Over the past six months, students across the country utilized the NASA Student On-Line Application for Recruiting (SOLAR) interns, fellows, and scholars system to apply for summer positions and scholarships. This “one-stop shop” system allows students to complete a single set of forms to apply to an array of positions across NASA. These positions include opportunities in the NASA Robotics Academy, the Student Internship Program (SIP), and the prestigious NASA Academy. Within the SOLAR system, both students and mentors may log in to apply for positions or find prospective matches for open positions, respectively.
NASA’s 2nd annual Lunabotics Mining Competition is being held at Kennedy Space Center May 23 – 28, 2011. This university-level competition is geared toward maintaining students in the STEM-related disciplines (science, technology, engineering, and mathematics). According to NASA’s Lunabotics website: The challenge is for students to design and build a remote controlled or autonomous excavator, called a lunabot, that can collect and deposit a minimum of 10 kilograms of lunar simulant within 15 minutes. The complexities of the challenge include the abrasive characteristics of the lunar simulant, the weight and size limitations of the lunabot, and the ability to control the lunabot from a remote control center.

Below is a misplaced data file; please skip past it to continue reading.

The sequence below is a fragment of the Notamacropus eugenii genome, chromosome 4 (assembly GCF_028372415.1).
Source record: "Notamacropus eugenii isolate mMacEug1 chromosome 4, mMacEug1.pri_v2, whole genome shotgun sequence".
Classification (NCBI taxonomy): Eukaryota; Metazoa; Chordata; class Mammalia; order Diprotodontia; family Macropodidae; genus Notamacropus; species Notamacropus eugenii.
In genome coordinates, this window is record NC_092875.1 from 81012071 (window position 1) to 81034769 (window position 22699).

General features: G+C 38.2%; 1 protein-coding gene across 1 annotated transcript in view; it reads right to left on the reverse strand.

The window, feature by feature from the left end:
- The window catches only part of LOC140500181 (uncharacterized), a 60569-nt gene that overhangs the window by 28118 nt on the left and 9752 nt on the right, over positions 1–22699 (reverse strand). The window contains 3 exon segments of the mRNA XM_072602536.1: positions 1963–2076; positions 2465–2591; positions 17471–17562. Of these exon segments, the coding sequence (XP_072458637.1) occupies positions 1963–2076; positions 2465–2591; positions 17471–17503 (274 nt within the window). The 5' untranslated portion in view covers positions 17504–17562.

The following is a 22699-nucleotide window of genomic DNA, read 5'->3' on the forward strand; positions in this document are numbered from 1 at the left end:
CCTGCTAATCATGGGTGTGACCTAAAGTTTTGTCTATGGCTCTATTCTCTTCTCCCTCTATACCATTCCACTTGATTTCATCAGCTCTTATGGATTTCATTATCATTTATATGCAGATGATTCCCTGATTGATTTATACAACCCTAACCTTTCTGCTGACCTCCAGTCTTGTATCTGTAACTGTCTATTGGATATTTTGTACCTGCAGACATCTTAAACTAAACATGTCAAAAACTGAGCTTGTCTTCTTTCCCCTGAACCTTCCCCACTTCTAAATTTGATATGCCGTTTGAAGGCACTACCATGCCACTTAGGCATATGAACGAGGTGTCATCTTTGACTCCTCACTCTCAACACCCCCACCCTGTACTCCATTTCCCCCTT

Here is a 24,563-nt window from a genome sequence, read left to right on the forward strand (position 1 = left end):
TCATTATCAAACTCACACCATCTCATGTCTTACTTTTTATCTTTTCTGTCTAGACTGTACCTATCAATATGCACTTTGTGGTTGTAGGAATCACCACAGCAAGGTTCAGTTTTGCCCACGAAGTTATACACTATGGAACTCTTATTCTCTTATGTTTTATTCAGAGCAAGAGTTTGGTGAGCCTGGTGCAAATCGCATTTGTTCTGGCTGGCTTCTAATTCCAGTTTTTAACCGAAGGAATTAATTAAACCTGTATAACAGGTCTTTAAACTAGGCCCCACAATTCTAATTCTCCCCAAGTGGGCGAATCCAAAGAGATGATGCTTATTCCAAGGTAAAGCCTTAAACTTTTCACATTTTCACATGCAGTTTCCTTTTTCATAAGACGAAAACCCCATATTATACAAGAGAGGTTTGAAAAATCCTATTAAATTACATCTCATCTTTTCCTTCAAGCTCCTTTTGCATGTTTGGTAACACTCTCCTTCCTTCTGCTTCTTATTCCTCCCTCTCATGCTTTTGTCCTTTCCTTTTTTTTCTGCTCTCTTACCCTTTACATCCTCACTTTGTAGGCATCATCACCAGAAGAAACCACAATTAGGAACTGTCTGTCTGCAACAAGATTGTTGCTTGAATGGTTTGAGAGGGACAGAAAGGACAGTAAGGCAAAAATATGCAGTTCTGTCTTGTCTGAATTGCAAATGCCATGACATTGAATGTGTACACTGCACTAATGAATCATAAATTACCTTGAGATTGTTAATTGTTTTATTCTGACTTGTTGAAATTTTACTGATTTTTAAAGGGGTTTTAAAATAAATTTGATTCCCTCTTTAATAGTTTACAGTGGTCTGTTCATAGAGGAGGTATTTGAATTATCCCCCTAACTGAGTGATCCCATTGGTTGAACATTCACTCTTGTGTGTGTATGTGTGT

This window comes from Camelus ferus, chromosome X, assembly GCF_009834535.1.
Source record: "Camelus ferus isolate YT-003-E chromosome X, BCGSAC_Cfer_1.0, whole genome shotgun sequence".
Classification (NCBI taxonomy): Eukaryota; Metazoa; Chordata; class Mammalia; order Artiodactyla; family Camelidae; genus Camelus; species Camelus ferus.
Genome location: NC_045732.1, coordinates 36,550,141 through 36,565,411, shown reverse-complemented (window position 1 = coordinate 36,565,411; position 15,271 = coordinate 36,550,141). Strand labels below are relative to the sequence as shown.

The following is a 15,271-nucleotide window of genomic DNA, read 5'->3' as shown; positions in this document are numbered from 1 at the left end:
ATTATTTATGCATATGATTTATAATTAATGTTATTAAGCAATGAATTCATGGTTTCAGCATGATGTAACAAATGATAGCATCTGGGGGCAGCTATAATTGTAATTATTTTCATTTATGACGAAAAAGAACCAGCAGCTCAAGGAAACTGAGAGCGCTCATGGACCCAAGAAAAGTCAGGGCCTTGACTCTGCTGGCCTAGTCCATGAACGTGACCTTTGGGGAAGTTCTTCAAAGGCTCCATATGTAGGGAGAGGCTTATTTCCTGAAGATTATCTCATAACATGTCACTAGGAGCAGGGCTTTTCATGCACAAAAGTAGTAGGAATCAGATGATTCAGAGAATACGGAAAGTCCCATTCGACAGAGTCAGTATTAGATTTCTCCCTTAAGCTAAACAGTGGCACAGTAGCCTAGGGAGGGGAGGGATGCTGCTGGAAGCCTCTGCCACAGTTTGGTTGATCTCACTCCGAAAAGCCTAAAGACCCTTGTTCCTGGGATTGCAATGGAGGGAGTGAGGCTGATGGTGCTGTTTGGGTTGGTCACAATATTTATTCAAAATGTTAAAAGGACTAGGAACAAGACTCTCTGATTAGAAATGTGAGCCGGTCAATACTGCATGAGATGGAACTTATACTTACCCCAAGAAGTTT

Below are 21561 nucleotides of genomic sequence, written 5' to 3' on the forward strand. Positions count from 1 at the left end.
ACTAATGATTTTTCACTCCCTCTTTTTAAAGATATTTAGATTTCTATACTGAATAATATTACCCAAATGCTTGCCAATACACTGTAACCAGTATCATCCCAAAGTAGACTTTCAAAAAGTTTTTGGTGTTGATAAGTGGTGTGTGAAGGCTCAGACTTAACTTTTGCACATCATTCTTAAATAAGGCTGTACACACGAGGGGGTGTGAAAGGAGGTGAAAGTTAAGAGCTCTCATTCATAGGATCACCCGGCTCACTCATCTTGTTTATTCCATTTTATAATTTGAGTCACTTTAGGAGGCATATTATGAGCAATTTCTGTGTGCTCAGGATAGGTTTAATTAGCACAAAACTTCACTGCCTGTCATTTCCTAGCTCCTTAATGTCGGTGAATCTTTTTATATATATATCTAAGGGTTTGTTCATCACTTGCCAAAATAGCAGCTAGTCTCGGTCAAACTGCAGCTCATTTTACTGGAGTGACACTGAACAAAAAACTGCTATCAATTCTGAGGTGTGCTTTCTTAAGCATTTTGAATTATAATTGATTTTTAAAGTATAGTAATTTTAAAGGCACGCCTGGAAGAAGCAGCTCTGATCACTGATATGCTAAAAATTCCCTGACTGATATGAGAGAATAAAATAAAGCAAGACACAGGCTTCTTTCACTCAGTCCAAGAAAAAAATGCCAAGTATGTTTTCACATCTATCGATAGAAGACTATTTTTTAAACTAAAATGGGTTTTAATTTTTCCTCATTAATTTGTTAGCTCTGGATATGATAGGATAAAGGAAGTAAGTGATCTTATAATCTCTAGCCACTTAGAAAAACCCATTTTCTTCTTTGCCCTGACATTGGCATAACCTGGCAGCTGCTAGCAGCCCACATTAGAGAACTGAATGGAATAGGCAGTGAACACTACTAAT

Another NASA initiative is the RockOn Workshop, where student teams travel to Wallops Flight Facility in Virginia to learn to construct sounding rocket payloads through hands-on activities. This workshop is scheduled for June 18-23, 2011, where the payloads will be launched onboard a Terrier-Orion rocket. This initiative, organized by the Colorado and Virginia Space Grant Consortia, has seen success in the past few years with successful workshops held in 2008, 2009, and 2010.
Fourteen teams from the university level were selected for the summer 2011 flight season within the NASA Reduced Gravity Student Flight Opportunities Program(RGSFOP). These teams designed an experiment, submitted a proposal, and were selected to fly their experiment onboard NASA’s Weightless Wonder Aircraft. According to the NASA RGSFOP website: The Reduced Gravity Student Flight Opportunities Program provides a unique academic experience for undergraduate students to successfully propose, design, fabricate, fly and evaluate a reduced gravity experiment of their choice over the course of four-six months. The overall experience includes scientific research, hands-on experimental design, test operations and educational/public outreach activities. This campaign will take place over the summer at Johnson Space Center in Houston, Texas.